Keisha and Adrián Pt. 3: Life as the wife of an undocumented immigrant is challenging, but fulfilling
This is the third in a series of stories about a married couple with three kids in the Wenatchee Valley. Keisha grew up in the United States and is a teacher at Joyful Scholars Montessori and her husband Adrián an undocumented immigrant from Mexico.
While she realizes that policies may not need to change based on the heartstring pull of stories like theirs, she hopes that attitudes toward undocumented immigrants will evolve to where they are seen as human beings. “That sense of disapproval, I’m ashamed to say, took a few years to dissipate completely, even after getting married,” she continued. “What has helped me, has been to listen to the stories of other undocumented immigrants, ask questions, and eventually I have come to a place where I can say that I admire and empathize with the difficulties of their choices and their journeys.”
Keisha had grown up in a staunchly Republican family in Alaska and felt that undocumented individuals had broken some moral standards. She is a teacher by profession and has taught in South America, an experience that significantly shaped her life. She came to our valley to attend Wenatchee Valley College and later started a Christian preschool in the valley and worked at the literacy council. Currently, she teaches part time at Joyful Scholars Montessori.
She’s a person with strong moral values based on her Christian beliefs, so at first it seemed that getting romantically involved with Adrián would not be possible. What changed her mind was getting to know Adrián’s story. She came to understand that he came to this country illegally because his mother was seriously ill and potentially dying. He was in engineering school in Mexico at the time with a house and a girlfriend. He had no intent of coming the United States. But when he was unable to legally get into the U.S. to see his mother, he made the choice to cross illegally. She began to understand that by making that decision, he was making a moral choice that she could appreciate and understand.
There was something else about this young man that attracted her. He is a man whose actions mirrored his words. His soft-spoken manner, quiet confidence and conservative views won her over.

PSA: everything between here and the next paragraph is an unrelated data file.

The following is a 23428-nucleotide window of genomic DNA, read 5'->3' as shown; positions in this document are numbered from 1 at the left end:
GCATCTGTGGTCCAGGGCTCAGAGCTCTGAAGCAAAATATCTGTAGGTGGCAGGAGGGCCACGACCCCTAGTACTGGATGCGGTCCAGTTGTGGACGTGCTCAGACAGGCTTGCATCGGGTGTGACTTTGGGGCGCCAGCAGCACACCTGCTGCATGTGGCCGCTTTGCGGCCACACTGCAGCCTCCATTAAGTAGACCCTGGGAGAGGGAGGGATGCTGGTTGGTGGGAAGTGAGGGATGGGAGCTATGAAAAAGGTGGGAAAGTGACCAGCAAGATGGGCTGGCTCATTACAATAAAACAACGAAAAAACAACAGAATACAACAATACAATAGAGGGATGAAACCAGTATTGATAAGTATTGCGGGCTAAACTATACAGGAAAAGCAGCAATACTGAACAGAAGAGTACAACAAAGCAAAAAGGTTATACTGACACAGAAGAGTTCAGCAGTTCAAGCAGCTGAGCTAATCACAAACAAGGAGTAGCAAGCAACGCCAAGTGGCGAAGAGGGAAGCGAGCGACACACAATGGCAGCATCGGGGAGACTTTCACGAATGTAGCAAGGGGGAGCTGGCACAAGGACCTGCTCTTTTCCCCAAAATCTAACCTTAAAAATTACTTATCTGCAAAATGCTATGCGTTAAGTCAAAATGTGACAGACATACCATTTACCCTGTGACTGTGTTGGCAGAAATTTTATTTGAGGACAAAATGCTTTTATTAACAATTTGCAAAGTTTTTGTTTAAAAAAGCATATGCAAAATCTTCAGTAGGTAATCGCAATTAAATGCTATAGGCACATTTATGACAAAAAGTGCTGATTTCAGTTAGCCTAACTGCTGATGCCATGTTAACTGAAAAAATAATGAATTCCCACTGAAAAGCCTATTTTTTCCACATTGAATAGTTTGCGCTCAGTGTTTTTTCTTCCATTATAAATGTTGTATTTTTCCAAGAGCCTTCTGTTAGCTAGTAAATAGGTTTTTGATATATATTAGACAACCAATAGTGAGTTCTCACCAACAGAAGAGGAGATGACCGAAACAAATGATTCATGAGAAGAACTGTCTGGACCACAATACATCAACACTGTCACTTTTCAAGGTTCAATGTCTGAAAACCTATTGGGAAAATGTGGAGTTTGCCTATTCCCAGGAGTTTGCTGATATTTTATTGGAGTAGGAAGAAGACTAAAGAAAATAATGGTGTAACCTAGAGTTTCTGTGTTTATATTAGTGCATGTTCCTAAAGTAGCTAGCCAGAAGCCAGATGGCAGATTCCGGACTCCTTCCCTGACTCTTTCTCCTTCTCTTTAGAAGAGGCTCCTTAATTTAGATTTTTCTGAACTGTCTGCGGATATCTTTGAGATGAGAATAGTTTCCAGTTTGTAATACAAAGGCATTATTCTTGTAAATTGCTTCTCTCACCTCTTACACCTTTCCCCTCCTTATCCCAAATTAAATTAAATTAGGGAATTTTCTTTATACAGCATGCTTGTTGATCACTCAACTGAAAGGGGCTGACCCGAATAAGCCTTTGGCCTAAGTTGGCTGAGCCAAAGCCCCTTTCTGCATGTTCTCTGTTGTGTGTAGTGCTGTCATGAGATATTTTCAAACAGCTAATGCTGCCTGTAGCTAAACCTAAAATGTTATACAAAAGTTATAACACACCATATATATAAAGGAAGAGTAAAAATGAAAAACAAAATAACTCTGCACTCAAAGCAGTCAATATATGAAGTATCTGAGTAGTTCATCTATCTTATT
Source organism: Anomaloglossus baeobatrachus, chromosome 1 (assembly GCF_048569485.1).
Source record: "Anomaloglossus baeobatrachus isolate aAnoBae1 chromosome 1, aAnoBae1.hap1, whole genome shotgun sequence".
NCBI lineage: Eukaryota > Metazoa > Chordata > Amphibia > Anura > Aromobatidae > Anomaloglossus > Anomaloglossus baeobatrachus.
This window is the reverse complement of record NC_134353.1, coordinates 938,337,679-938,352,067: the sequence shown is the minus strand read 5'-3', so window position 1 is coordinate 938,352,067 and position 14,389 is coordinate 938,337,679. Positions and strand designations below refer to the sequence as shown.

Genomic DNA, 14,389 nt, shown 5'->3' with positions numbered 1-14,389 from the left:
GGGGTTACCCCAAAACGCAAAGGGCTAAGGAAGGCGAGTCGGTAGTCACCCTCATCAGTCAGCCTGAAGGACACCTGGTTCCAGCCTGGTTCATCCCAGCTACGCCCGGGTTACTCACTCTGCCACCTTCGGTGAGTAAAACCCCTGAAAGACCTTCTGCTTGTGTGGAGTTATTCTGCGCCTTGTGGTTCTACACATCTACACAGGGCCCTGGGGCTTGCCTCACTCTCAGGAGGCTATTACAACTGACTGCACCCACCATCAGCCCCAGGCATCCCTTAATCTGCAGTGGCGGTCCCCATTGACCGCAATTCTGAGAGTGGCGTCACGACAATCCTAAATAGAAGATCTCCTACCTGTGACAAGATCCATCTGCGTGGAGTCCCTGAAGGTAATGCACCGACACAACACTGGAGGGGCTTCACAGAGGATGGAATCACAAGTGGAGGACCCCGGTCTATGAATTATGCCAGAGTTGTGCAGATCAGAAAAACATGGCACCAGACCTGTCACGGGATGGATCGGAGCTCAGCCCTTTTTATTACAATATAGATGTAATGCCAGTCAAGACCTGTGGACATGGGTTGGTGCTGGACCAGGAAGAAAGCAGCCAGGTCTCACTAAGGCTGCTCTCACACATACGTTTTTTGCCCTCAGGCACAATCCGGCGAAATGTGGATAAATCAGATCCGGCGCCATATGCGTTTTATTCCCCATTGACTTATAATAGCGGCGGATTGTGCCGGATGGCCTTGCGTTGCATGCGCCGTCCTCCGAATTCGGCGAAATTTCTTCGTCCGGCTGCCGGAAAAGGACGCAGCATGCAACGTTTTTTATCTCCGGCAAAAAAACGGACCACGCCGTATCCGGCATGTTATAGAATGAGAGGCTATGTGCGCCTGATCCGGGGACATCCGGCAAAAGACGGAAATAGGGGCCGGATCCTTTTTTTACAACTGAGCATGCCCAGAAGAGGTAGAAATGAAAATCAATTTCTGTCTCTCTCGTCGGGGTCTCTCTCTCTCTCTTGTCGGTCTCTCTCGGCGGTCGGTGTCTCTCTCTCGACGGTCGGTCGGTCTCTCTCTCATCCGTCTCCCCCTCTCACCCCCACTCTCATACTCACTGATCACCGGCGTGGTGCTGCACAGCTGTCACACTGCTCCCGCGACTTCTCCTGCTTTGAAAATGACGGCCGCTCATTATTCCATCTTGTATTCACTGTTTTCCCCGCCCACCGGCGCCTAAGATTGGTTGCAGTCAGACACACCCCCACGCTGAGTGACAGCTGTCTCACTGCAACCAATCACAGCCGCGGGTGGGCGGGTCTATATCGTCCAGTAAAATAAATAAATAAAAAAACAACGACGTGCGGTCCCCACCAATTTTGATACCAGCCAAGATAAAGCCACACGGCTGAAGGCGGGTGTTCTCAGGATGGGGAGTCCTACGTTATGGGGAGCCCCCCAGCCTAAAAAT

She came to understand that, like many other undocumented immigrants, he did not come to this country out of a sense of malice or to take advantage. “He was actually here because he had a good heart.” As she has come to know the stories of other undocumented immigrants, she hears similar stories of coming because of the “goodness of their hearts.” Her family has embraced Adrián as part of the family, regardless of his immigration status. Her mother told her to “get over” his lack of legal status here. Which goes to show you that these matters are much different when personal relationships are involved rather than just statistics.
Like her husband, Keisha is confident that no matter what happens— whether he’s deported or is allowed to stay in this country — their family will be all right. In fact, she sees a potential benefit to raising their children in a foreign country. “We live in a prosperity bubble” in this country, she told me. “The rest of the world lives in a very different reality,” she added.
They are now going through the process of seeking a waiver for economic hardship that would allow him to remain in the country, but whether that becomes a reality is unknown. Both of them expressed to me their confidence that they will take in stride whatever happens.
Making ends meet is difficult on his labor in the orchards of North Central Washington, which is his only option, and her part-time work as a teacher. She and their children qualify for social benefits and have accepted that help occasionally to make ends meet. Accepting that assistance bothers Adrián. As an undocumented individual, he cannot receive any benefits. Yet he pays federal and state taxes like those with legal status.
Their life is not easy, and he sometimes tells her that maybe it would be better if she got married to someone else. Keisha has a different view: “Thank God I didn’t get married to someone else,” she says. “I’d far prefer this struggle that we can face together,” she said.